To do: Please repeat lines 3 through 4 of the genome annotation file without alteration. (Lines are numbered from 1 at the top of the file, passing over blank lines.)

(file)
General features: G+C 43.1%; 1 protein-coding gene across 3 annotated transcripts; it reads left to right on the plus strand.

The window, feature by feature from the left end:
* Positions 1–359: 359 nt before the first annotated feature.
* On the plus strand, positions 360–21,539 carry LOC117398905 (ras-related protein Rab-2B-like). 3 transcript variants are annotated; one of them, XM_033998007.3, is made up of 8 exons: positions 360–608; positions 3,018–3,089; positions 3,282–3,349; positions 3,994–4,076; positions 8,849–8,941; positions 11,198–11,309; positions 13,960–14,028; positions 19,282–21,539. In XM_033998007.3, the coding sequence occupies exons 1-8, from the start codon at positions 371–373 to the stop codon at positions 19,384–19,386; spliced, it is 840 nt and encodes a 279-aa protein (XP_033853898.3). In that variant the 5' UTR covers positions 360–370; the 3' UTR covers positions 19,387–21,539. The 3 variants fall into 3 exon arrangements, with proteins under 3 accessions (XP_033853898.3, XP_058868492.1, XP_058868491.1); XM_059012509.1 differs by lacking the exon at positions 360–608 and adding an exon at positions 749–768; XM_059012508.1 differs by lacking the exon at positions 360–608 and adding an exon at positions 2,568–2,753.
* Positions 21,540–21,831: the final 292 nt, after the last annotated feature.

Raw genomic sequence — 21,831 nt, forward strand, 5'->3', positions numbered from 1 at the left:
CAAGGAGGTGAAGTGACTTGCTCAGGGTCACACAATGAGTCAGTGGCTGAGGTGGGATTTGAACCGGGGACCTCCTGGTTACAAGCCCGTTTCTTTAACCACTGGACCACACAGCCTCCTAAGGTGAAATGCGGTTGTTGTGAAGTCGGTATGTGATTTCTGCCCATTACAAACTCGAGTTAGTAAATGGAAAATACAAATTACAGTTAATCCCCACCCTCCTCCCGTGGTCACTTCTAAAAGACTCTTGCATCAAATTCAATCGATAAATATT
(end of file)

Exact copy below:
* Positions 1–359: 359 nt before the first annotated feature.
* On the plus strand, positions 360–21,539 carry LOC117398905 (ras-related protein Rab-2B-like). 3 transcript variants are annotated; one of them, XM_033998007.3, is made up of 8 exons: positions 360–608; positions 3,018–3,089; positions 3,282–3,349; positions 3,994–4,076; positions 8,849–8,941; positions 11,198–11,309; positions 13,960–14,028; positions 19,282–21,539. In XM_033998007.3, the coding sequence occupies exons 1-8, from the start codon at positions 371–373 to the stop codon at positions 19,384–19,386; spliced, it is 840 nt and encodes a 279-aa protein (XP_033853898.3). In that variant the 5' UTR covers positions 360–370; the 3' UTR covers positions 19,387–21,539. The 3 variants fall into 3 exon arrangements, with proteins under 3 accessions (XP_033853898.3, XP_058868492.1, XP_058868491.1); XM_059012509.1 differs by lacking the exon at positions 360–608 and adding an exon at positions 749–768; XM_059012508.1 differs by lacking the exon at positions 360–608 and adding an exon at positions 2,568–2,753.